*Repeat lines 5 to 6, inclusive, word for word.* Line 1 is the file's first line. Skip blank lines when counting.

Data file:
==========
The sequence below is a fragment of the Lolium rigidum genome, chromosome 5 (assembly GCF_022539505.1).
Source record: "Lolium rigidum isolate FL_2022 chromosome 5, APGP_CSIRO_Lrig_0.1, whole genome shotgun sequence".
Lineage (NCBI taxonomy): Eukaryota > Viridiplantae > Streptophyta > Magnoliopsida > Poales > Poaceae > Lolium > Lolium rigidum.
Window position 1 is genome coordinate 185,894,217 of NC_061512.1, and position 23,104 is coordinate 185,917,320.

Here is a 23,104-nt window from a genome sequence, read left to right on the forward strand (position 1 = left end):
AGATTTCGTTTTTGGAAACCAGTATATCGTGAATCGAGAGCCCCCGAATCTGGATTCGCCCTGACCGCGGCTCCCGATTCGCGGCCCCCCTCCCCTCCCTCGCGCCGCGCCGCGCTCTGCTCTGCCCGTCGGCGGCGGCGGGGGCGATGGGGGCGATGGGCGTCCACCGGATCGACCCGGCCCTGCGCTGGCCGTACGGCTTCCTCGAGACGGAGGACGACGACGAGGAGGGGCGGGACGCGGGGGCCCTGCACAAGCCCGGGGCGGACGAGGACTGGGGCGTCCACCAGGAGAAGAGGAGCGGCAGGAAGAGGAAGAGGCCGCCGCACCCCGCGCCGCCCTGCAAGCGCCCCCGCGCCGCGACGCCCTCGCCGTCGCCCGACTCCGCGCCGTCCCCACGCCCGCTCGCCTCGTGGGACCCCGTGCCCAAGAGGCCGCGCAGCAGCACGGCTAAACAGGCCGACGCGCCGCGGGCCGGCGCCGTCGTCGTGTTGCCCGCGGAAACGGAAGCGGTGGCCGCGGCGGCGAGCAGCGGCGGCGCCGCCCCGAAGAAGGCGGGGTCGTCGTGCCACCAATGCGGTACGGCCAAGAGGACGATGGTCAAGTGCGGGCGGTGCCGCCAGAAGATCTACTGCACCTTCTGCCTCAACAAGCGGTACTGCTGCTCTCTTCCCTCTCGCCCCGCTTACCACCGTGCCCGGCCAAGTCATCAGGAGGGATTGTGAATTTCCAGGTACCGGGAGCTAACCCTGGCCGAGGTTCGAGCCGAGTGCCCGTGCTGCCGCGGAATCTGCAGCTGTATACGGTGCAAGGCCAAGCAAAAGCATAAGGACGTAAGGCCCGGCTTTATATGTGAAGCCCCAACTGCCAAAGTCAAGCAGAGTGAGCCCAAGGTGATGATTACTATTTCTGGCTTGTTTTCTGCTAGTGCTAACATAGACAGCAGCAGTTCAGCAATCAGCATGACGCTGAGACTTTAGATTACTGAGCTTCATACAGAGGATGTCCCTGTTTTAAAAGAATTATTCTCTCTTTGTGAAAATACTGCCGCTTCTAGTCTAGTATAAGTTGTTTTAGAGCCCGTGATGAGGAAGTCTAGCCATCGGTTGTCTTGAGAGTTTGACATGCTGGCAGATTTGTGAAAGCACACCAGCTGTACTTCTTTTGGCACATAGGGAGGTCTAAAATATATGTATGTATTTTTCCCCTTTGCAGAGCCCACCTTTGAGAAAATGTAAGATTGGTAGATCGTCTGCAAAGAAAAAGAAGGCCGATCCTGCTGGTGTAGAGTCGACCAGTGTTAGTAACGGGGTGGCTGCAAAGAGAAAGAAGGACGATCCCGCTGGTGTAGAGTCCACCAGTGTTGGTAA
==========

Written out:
Here is a 23,104-nt window from a genome sequence, read left to right on the forward strand (position 1 = left end):
AGATTTCGTTTTTGGAAACCAGTATATCGTGAATCGAGAGCCCCCGAATCTGGATTCGCCCTGACCGCGGCTCCCGATTCGCGGCCCCCCTCCCCTCCCTCGCGCCGCGCCGCGCTCTGCTCTGCCCGTCGGCGGCGGCGGGGGCGATGGGGGCGATGGGCGTCCACCGGATCGACCCGGCCCTGCGCTGGCCGTACGGCTTCCTCGAGACGGAGGACGACGACGAGGAGGGGCGGGACGCGGGGGCCCTGCACAAGCCCGGGGCGGACGAGGACTGGGGCGTCCACCAGGAGAAGAGGAGCGGCAGGAAGAGGAAGAGGCCGCCGCACCCCGCGCCGCCCTGCAAGCGCCCCCGCGCCGCGACGCCCTCGCCGTCGCCCGACTCCGCGCCGTCCCCACGCCCGCTCGCCTCGTGGGACCCCGTGCCCAAGAGGCCGCGCAGCAGCACGGCTAAACAGGCCGACGCGCCGCGGGCCGGCGCCGTCGTCGTGTTGCCCGCGGAAACGGAAGCGGTGGCCGCGGCGGCGAGCAGCGGCGGCGCCGCCCCGAAGAAGGCGGGGTCGTCGTGCCACCAATGCGGTACGGCCAAGAGGACGATGGTCAAGTGCGGGCGGTGCCGCCAGAAGATCTACTGCACCTTCTGCCTCAACAAGCGGTACTGCTGCTCTCTTCCCTCTCGCCCCGCTTACCACCGTGCCCGGCCAAGTCATCAGGAGGGATTGTGAATTTCCAGGTACCGGGAGCTAACCCTGGCCGAGGTTCGAGCCGAGTGCCCGTGCTGCCGCGGAATCTGCAGCTGTATACGGTGCAAGGCCAAGCAAAAGCATAAGGACGTAAGGCCCGGCTTTATATGTGAAGCCCCAACTGCCAAAGTCAAGCAGAGTGAGCCCAAGGTGATGATTACTATTTCTGGCTTGTTTTCTGCTAGTGCTAACATAGACAGCAGCAGTTCAGCAATCAGCATGACGCTGAGACTTTAGATTACTGAGCTTCATACAGAGGATGTCCCTGTTTTAAAAGAATTATTCTCTCTTTGTGAAAATACTGCCGCTTCTAGTCTAGTATAAGTTGTTTTAGAGCCCGTGATGAGGAAGTCTAGCCATCGGTTGTCTTGAGAGTTTGACATGCTGGCAGATTTGTGAAAGCACACCAGCTGTACTTCTTTTGGCACATAGGGAGGTCTAAAATATATGTATGTATTTTTCCCCTTTGCAGAGCCCACCTTTGAGAAAATGTAAGATTGGTAGATCGTCTGCAAAGAAAAAGAAGGCCGATCCTGCTGGTGTAGAGTCGACCAGTGTTAGTAACGGGGTGGCTGCAAAGAGAAAGAAGGACGATCCCGCTGGTGTAGAGTCCACCAGTGTTGGTAA